It’s the first (full) weekend of a new month! And, coincidentally, today is also International Women’s Day!
Therefore, it is only suitable that we celebrate
Professor Mary Haas!
Mary Haas, born in 1910 in Richmond, Indiana, completed her PhD in linguistics at Yale in 1935. She went on to become a multifaceted linguist during her career. She specialised in North American Indian languages, Thai and historical linguistics.
During the 1930s, she studied a number of languages, mainly spoken in the American southeast. Shortly after publishing her paper A Visit to the Other World, a Nitinat Text in 1933, she went on to conduct fieldwork with the two last native speakers of the Natchez language. Though her notes of the language went unpublished, they are considered a highly reliable source of information on the now, sadly, dead language.
She conducted fieldwork on the Creek, also known as the Muscogee, language and was actually the first modern linguist who collected extensive texts in that language. The texts were later published posthumously.
As if that wasn’t impressive enough, Professor Haas also developed a program to teach the Thai language during the tumultuous time of World War II. Professor Haas, aside from implementing the new program, also wrote the authoritative Thai-English Student’s Dictionary, which was published in 1964. The dictionary remains in use today.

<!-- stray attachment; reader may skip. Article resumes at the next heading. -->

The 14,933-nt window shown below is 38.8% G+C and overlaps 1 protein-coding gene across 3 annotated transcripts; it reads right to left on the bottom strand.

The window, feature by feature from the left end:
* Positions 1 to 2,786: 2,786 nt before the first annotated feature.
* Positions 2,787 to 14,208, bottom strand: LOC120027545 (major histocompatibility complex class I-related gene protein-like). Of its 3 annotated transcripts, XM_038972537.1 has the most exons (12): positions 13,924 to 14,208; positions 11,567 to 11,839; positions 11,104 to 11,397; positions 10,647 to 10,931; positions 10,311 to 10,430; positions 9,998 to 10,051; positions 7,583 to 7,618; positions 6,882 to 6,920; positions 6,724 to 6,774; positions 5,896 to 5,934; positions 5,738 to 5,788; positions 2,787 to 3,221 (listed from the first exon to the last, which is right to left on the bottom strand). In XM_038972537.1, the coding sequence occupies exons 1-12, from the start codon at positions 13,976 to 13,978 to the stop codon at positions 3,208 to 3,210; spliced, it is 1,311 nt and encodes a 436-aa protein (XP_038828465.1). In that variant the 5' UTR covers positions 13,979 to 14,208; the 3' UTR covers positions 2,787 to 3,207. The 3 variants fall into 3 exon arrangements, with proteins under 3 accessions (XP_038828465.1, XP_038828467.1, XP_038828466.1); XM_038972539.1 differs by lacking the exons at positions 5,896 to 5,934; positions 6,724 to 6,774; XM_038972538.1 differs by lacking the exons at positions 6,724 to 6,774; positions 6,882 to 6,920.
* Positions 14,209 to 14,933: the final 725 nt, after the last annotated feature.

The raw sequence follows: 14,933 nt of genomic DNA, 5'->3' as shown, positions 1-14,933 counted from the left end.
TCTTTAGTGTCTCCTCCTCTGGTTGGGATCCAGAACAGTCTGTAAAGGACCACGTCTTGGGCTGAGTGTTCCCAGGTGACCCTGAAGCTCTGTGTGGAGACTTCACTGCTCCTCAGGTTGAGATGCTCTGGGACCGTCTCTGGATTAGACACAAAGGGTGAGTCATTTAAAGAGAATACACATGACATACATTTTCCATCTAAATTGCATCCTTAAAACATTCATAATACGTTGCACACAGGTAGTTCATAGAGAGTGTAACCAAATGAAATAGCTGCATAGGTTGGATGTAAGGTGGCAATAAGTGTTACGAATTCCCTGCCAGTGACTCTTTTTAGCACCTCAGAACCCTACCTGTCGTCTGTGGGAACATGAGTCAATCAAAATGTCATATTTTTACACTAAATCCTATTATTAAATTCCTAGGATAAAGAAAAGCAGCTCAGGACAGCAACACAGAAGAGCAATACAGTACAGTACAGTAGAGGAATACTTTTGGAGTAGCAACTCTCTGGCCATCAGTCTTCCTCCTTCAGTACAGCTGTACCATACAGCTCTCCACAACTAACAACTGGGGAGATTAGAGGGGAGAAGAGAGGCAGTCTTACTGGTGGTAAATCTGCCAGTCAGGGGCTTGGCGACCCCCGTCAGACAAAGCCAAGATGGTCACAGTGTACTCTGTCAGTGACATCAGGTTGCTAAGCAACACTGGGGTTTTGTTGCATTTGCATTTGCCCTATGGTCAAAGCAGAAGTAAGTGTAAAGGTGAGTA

In 1948, she was appointed assistant professor of Thai and Linguistics at the University of California, Berkeley. She became one of the founding members of the UC-Berkely Department of Linguistics and became the long-term chair of the department.
Additionally, Professor Haas was Director of the Survey of California Indian Languages between 1953-1977.
Again, as if that wasn’t enough, her student Karl Teeter famously stated in her obituary that “she was responsible for training more scholars as Americanists than Boas and Sapir together”, an undoubtedly impressive feat.
During her career, she received quite a few awards and honors for her amazing work in her field. Among others, she was President of the Linguistic Society of America in 1963, awarded a Guggenheim Fellowship in 1964, elected a fellow of the American Academy of Arts and Sciences in 1974 and was elected to the National Academy of Sciences in 1978. She also received four (!) honorary doctorates between 1975 and 1980.
In addition to all of these honours, I am more than happy to add Patron Saint of March 2020 at the HLC to the list!
Happy international women’s day!
For this post, I’ve used the following:
Survey of California and Other Indian Languages: History
Mary Haas Obituary by Karl Teeter